It’s time for a challenge. I want you to put aside everything you know about training and try something new. And here’s the interesting part…this “new” form of training isn’t new at all. In fact, it’s old as in old school.
Believe it or not, in a time not so long ago – before steroids invaded the muscle building scene – lifters trained using full body approaches. Yes, that’s right. Full body training. In fact, full body training used to be the accepted norm. Then things changed.
Now I know what you’re thinking: the change from full body routines to training splits must have been a needed evolution. It was! You’re correct. Steroids entered the scene, and bodybuilders found they could train longer and recover more quickly. So steroid users began experimenting with split training.
Around this time, publisher Joe Weider started to feature the elaborate split training routines of the largest steroid users on the planet in his magazines. As a result, the science and practices of natural bodybuilding training was left behind and nearly forgotten. For the next 40 years or so, lifters opened magazines to (only) find HUGE Mr. Olympia and his six day double split routine. There was rarely any serious talk of full body training.
Full body routines are different than training splits in several ways. You will be hitting every major muscle group on each training day, either directly or indirectly, but you will be performing fewer daily sets per bodypart. Full body training can be very taxing, simply because you are hammering your entire body. Make sure you resist the urge to add in more training days.
1. THE 5 X 5 PROGRAM
The five-by-five program is one that is quite popular among those who are looking to gain a high amount of strength and muscle mass.
The set-up of this program is to perform three main exercises that target the main muscle groups in the body (both lower and upper body in the same workout), performing five sets of five repetitions. At the end of each workout you can add in a few sets of isolated exercises if you like, but it’s not required by the program.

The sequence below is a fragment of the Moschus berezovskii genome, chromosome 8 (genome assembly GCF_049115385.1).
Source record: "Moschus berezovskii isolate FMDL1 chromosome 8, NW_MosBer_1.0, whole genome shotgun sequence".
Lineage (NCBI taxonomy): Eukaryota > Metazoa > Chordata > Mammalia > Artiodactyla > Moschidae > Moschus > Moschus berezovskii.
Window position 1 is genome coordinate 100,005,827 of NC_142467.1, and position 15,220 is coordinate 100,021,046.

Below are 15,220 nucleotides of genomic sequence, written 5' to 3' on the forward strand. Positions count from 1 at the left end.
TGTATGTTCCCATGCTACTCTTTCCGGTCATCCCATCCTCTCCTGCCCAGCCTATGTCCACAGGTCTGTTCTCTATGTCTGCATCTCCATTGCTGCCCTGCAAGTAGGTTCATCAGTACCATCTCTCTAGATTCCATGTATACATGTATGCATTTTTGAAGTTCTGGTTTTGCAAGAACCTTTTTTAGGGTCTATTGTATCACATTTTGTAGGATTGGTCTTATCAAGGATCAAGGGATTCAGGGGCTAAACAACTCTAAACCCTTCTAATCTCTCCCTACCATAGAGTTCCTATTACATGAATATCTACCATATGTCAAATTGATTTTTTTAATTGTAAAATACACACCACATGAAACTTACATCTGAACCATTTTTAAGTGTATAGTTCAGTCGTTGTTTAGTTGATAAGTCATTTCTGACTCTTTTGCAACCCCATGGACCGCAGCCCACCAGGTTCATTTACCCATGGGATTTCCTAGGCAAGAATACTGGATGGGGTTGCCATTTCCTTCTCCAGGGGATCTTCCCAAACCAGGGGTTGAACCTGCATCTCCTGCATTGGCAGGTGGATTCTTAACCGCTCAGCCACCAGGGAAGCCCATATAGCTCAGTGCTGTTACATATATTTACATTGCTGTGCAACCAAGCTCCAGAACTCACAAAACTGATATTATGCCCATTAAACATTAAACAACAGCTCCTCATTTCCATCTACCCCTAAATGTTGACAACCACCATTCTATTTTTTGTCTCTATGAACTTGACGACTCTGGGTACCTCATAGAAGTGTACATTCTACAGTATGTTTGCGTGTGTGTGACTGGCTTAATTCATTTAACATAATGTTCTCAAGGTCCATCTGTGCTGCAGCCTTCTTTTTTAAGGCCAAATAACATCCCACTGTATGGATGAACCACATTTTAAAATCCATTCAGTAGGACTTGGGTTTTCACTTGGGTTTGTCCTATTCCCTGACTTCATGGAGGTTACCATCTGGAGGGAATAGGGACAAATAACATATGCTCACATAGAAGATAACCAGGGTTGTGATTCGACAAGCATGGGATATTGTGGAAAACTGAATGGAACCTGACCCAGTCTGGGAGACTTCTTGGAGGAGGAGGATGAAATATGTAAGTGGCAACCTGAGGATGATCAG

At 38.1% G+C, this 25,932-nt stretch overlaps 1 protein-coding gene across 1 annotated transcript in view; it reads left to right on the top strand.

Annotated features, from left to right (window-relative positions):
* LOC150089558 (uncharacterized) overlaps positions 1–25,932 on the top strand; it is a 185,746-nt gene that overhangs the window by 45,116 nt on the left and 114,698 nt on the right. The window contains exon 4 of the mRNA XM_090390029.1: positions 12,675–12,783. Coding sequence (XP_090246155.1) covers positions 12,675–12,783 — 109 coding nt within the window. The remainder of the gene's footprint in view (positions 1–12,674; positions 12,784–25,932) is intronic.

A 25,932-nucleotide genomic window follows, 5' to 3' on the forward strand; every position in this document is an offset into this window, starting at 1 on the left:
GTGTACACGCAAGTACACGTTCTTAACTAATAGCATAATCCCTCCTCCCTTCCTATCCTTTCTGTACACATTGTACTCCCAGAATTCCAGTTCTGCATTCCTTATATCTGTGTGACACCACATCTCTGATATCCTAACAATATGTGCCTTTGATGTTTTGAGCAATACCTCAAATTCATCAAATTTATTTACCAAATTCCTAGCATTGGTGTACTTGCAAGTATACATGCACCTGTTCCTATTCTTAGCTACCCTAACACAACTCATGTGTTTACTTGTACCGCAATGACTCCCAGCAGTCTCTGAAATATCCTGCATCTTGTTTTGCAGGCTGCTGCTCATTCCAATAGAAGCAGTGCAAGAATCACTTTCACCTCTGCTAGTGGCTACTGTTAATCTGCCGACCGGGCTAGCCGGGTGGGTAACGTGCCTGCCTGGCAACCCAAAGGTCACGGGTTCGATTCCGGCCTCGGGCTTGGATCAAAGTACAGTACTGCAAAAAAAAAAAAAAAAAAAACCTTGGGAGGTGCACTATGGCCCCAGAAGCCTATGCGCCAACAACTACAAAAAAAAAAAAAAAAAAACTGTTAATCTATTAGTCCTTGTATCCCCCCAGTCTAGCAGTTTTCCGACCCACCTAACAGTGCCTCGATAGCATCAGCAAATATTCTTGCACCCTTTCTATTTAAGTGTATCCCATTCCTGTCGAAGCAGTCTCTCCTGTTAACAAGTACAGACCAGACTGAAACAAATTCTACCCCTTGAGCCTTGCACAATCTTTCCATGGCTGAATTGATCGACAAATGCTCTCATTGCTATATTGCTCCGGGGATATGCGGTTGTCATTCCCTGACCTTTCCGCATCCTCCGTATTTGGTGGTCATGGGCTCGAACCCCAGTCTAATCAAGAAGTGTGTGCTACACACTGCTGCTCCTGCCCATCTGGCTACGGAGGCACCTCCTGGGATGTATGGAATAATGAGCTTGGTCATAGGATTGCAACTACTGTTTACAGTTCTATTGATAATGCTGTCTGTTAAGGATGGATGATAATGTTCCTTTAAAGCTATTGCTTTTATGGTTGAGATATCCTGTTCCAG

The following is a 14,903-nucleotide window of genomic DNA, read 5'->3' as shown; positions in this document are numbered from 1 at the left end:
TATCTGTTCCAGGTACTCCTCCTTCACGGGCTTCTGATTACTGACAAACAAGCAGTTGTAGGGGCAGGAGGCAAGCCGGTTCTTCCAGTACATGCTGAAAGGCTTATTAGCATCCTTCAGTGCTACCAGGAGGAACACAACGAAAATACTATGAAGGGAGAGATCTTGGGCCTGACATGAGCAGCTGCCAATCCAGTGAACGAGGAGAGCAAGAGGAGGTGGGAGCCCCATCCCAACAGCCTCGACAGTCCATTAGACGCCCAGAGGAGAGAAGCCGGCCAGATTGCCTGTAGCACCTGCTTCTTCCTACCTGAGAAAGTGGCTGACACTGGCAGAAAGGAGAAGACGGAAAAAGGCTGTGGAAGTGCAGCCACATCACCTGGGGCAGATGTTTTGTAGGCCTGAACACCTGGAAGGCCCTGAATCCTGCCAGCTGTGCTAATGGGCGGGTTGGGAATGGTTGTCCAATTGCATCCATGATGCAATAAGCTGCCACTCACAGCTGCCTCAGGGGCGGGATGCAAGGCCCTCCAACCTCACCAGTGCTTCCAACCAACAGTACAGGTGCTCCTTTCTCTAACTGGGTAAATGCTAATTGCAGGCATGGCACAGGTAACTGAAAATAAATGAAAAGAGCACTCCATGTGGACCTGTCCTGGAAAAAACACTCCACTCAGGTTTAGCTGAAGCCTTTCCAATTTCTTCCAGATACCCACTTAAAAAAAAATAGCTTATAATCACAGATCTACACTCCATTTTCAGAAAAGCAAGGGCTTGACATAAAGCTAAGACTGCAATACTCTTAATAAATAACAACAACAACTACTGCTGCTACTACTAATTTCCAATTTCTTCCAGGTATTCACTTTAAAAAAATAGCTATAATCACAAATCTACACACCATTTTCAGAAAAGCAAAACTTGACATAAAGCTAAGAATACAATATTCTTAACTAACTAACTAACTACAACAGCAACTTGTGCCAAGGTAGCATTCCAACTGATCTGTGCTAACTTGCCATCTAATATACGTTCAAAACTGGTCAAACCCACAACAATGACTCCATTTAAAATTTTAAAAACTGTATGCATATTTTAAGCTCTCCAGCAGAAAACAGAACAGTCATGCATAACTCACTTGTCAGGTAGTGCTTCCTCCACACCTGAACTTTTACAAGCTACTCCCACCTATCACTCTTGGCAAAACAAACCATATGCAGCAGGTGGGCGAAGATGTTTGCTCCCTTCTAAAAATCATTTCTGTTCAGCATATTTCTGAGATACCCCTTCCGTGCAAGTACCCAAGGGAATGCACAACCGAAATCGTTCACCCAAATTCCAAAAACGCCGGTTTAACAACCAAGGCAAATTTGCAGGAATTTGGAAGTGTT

One of the biggest advantages of this set-up is going to be an increased frequency of training. Since you will stimulate so many muscle fibers every other day, you will see a very high release of testosterone, promoting a good degree of muscle mass growth.
Most individuals also find that they become hungrier while following this program, which is representative of the intense nature of it.
The drawback to this program is that it’s one that a beginner likely shouldn’t jump into as it will be intense and could lead to overtraining if you’re not careful. It’s best to have a 3-6 month lifting history behind you so you can be sure your body is ready for this stress load.
The second con to this set-up is due to the fact that you’ll be lifting heavy three times a week – it doesn’t lend so well for a lot of other activity, such as heavy sports training. If you’re involved in high-level athletics, it may be better to choose a slightly less demanding program so you don’t become overly fatigued.
You’ll want to aim to perform the 5 X 5 protocol for the core exercises as described above and then cut back on the volume for the accessory lifts.
If you know going in you’re someone who tends to have difficulty recovering, then you may want to attempt a 3 X 5 set-up first and see how you do. It can be easy to overtrain on this program if you’re not careful.
Alternate between workout A and workout B three times a week with at least one day off between sessions. Aim to rest for 60-to-120 seconds between sets of the core exercises and 30-to-45 seconds between sets for the accessory exercises.